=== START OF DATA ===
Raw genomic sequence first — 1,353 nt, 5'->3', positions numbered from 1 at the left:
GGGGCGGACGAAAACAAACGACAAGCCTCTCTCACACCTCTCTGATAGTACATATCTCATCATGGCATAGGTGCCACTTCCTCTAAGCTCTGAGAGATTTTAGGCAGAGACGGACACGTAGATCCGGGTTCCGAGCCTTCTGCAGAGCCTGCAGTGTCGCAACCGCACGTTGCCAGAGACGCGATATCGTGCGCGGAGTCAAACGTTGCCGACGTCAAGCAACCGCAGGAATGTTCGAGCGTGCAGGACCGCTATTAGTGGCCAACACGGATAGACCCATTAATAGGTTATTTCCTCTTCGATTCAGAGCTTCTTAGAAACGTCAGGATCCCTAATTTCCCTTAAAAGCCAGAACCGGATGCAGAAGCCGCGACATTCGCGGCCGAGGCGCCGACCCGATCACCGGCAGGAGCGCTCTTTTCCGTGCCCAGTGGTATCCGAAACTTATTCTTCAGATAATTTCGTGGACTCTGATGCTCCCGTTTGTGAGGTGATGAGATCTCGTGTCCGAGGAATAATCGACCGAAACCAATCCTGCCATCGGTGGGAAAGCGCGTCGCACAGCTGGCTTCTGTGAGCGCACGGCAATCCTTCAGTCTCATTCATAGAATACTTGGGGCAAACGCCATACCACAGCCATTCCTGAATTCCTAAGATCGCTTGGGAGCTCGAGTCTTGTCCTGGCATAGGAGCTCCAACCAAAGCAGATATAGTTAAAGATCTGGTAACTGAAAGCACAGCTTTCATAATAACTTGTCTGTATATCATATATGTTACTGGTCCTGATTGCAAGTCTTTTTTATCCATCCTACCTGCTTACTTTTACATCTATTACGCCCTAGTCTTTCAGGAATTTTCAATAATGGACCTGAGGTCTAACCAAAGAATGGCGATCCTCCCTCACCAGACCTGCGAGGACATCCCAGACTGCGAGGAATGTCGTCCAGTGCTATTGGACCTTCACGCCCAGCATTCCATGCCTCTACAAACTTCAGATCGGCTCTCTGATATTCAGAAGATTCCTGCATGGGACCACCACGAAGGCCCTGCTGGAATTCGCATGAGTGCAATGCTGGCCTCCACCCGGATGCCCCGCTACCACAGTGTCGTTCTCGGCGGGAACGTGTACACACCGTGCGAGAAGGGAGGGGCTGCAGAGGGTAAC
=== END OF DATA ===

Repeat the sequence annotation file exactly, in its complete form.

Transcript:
Raw genomic sequence first — 1,353 nt, 5'->3', positions numbered from 1 at the left:
GGGGCGGACGAAAACAAACGACAAGCCTCTCTCACACCTCTCTGATAGTACATATCTCATCATGGCATAGGTGCCACTTCCTCTAAGCTCTGAGAGATTTTAGGCAGAGACGGACACGTAGATCCGGGTTCCGAGCCTTCTGCAGAGCCTGCAGTGTCGCAACCGCACGTTGCCAGAGACGCGATATCGTGCGCGGAGTCAAACGTTGCCGACGTCAAGCAACCGCAGGAATGTTCGAGCGTGCAGGACCGCTATTAGTGGCCAACACGGATAGACCCATTAATAGGTTATTTCCTCTTCGATTCAGAGCTTCTTAGAAACGTCAGGATCCCTAATTTCCCTTAAAAGCCAGAACCGGATGCAGAAGCCGCGACATTCGCGGCCGAGGCGCCGACCCGATCACCGGCAGGAGCGCTCTTTTCCGTGCCCAGTGGTATCCGAAACTTATTCTTCAGATAATTTCGTGGACTCTGATGCTCCCGTTTGTGAGGTGATGAGATCTCGTGTCCGAGGAATAATCGACCGAAACCAATCCTGCCATCGGTGGGAAAGCGCGTCGCACAGCTGGCTTCTGTGAGCGCACGGCAATCCTTCAGTCTCATTCATAGAATACTTGGGGCAAACGCCATACCACAGCCATTCCTGAATTCCTAAGATCGCTTGGGAGCTCGAGTCTTGTCCTGGCATAGGAGCTCCAACCAAAGCAGATATAGTTAAAGATCTGGTAACTGAAAGCACAGCTTTCATAATAACTTGTCTGTATATCATATATGTTACTGGTCCTGATTGCAAGTCTTTTTTATCCATCCTACCTGCTTACTTTTACATCTATTACGCCCTAGTCTTTCAGGAATTTTCAATAATGGACCTGAGGTCTAACCAAAGAATGGCGATCCTCCCTCACCAGACCTGCGAGGACATCCCAGACTGCGAGGAATGTCGTCCAGTGCTATTGGACCTTCACGCCCAGCATTCCATGCCTCTACAAACTTCAGATCGGCTCTCTGATATTCAGAAGATTCCTGCATGGGACCACCACGAAGGCCCTGCTGGAATTCGCATGAGTGCAATGCTGGCCTCCACCCGGATGCCCCGCTACCACAGTGTCGTTCTCGGCGGGAACGTGTACACACCGTGCGAGAAGGGAGGGGCTGCAGAGGGTAAC